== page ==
On a panel hosted by the International Monetary Fund at its annual meeting yesterday, U.S. Federal Reserve Chairman Jerome Powell, when referring to a digital dollar, said, and in a clear reference to the digital yuan,
“It’s more important for the United States to get it right than to be first. We are committed to carefully and thoughtfully evaluating the potential costs and benefits of a central bank digital currency for the U.S. economy and payments system.”
“We have not made a decision to issue a CBDC.”
And while the United States was not the first country to send a man into space, it ultimately became the first to send men to the moon.
If history is any indicator, the U.S. has always enjoyed playing catch-up, only to surpass the initial innovators.
And Fed officials have increasingly shown a willingness to consider a CBDC, having u-turned sharply from their previously cautious approach, to embracing a full-scale study on whether a digital dollar would be suitable for the country, with Powell adding,
“There are a number of ways that a CBDC might improve the payments system, and it is mainly this area that motivates our interest.”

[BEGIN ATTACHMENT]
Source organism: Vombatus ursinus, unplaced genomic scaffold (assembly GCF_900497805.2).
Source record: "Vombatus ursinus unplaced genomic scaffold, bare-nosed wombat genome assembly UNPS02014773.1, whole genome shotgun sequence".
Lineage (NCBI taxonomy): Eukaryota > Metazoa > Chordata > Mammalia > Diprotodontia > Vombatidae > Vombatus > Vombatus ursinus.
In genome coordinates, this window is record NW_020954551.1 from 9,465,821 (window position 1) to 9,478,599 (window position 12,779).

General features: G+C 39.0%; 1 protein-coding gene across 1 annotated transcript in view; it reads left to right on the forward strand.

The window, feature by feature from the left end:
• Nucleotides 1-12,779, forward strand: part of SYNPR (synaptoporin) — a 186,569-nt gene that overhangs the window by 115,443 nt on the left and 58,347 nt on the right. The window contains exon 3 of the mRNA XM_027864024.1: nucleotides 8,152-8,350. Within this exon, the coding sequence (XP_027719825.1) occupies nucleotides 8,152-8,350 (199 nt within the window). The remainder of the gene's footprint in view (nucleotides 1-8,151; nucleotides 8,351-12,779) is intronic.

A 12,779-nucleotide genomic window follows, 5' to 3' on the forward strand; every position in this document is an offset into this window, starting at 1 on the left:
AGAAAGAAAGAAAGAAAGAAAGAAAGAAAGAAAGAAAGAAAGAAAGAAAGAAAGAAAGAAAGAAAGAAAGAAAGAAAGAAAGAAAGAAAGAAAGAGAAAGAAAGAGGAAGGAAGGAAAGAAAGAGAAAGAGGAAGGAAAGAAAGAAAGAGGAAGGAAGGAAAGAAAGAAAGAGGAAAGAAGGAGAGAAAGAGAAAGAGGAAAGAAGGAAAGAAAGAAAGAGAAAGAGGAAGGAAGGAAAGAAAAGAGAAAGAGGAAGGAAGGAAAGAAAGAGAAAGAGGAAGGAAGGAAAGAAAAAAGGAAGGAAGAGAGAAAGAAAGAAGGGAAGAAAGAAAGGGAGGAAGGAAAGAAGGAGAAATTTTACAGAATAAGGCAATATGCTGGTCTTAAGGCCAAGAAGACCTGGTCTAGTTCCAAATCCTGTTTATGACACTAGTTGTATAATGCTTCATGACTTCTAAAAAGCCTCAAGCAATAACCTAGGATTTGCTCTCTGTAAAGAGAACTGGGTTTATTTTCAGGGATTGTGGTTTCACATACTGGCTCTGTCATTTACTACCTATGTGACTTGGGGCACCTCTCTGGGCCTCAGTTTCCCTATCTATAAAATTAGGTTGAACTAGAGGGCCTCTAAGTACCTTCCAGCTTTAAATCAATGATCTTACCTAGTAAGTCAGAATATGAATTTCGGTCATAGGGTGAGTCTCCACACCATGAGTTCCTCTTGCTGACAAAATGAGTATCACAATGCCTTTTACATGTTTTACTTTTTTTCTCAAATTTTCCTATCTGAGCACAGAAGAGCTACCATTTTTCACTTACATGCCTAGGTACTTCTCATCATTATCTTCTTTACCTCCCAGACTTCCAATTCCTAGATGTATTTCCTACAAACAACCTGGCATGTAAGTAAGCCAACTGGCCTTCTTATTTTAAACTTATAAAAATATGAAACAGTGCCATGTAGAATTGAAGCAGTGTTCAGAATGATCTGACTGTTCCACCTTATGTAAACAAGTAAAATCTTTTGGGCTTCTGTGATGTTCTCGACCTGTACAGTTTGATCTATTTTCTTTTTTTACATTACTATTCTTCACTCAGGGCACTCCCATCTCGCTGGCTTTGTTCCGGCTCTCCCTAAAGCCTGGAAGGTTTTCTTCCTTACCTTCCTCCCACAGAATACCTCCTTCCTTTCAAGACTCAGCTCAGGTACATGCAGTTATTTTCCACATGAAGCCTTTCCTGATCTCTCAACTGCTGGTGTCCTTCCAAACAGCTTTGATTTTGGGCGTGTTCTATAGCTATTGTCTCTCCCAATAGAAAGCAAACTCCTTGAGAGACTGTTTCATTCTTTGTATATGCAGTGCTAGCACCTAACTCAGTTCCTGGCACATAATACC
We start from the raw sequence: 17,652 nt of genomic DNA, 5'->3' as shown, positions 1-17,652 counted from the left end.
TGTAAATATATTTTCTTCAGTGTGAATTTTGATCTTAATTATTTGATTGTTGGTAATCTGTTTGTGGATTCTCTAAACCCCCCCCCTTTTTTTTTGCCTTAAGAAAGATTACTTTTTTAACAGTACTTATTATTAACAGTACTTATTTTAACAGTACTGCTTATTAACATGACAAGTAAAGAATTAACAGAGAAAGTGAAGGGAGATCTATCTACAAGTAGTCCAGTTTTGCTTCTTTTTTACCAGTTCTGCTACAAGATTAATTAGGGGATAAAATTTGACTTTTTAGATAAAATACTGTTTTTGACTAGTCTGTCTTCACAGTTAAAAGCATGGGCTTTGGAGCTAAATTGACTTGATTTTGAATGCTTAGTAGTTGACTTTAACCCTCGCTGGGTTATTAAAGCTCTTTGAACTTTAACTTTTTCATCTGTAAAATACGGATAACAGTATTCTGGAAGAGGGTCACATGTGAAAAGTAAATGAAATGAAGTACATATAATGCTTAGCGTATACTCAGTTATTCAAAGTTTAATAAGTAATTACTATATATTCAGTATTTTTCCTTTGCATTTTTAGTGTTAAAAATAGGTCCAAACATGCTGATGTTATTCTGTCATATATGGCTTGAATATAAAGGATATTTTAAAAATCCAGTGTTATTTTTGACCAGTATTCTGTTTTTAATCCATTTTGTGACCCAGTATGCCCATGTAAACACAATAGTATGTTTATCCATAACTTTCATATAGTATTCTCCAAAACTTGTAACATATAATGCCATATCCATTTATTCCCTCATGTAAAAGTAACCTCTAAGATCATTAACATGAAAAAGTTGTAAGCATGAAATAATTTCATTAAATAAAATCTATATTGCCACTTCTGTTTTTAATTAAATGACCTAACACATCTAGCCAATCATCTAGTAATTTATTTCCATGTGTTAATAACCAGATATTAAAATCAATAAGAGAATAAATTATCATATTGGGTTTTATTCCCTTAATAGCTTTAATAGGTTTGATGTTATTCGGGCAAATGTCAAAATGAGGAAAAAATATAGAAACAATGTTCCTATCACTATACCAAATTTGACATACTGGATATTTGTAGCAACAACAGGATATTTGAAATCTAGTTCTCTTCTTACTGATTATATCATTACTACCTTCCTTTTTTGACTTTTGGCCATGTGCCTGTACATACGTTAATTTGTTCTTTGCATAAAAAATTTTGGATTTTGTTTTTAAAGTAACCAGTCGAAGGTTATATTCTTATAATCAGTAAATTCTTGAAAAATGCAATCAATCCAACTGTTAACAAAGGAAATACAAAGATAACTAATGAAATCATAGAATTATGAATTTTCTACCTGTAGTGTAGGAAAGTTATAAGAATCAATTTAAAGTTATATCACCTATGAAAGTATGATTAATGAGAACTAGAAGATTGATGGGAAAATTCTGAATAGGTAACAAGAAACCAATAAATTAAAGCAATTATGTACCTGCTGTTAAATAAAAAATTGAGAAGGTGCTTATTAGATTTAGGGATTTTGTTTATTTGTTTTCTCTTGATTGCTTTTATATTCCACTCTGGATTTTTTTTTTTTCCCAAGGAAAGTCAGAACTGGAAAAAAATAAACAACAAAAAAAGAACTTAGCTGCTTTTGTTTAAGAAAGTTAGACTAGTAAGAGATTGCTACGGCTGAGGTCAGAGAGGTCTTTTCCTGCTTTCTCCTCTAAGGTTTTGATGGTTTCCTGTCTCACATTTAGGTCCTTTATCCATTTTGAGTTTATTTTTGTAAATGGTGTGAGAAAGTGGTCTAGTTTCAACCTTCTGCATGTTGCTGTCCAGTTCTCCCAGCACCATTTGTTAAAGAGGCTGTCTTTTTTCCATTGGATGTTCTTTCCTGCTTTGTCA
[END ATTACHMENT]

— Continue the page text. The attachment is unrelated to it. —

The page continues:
In August, the Fed announced that it was expanding experimentation with technologies related to digital currencies, with the Boston Fed working with researchers at the Massachusetts Institute of Technology to build a hypothetical digital currency oriented for central bank use.
To be sure, a digital currency could dramatically change the way monetary policy works in the economy, because a CBDC would see regular consumers have a direct deposit with the central bank and stimulus would reach the digital wallets of citizens directly.
Payment systems that remain slow and taxing for American consumers could also be sped up with a digital dollar, with the U.S. lagging behind many other countries in this respect.
But Powell was quick to stress that any digital dollar was not intended as a replacement for cash (drug dealers can heave a collective sigh of relief), or current private-sector digital forms of the dollar, such as commercial bank money.
Central banks from Singapore to Sweden, Canada to the Eurozone are all in various stages of digital currency consideration and development.
Sweden started its e-krona project as far back as 2017 and has issued two reports on the matter while the Bank of Japan said earlier this month that it aims to start early phase experiments with a digital currency next year.
The U.S. may have tacitly greenlit a quasi-digital dollar already when last month the U.S. Comptroller of the Currency clarified that commercial banks could receive deposits for the issuance of dollar-based stablecoins.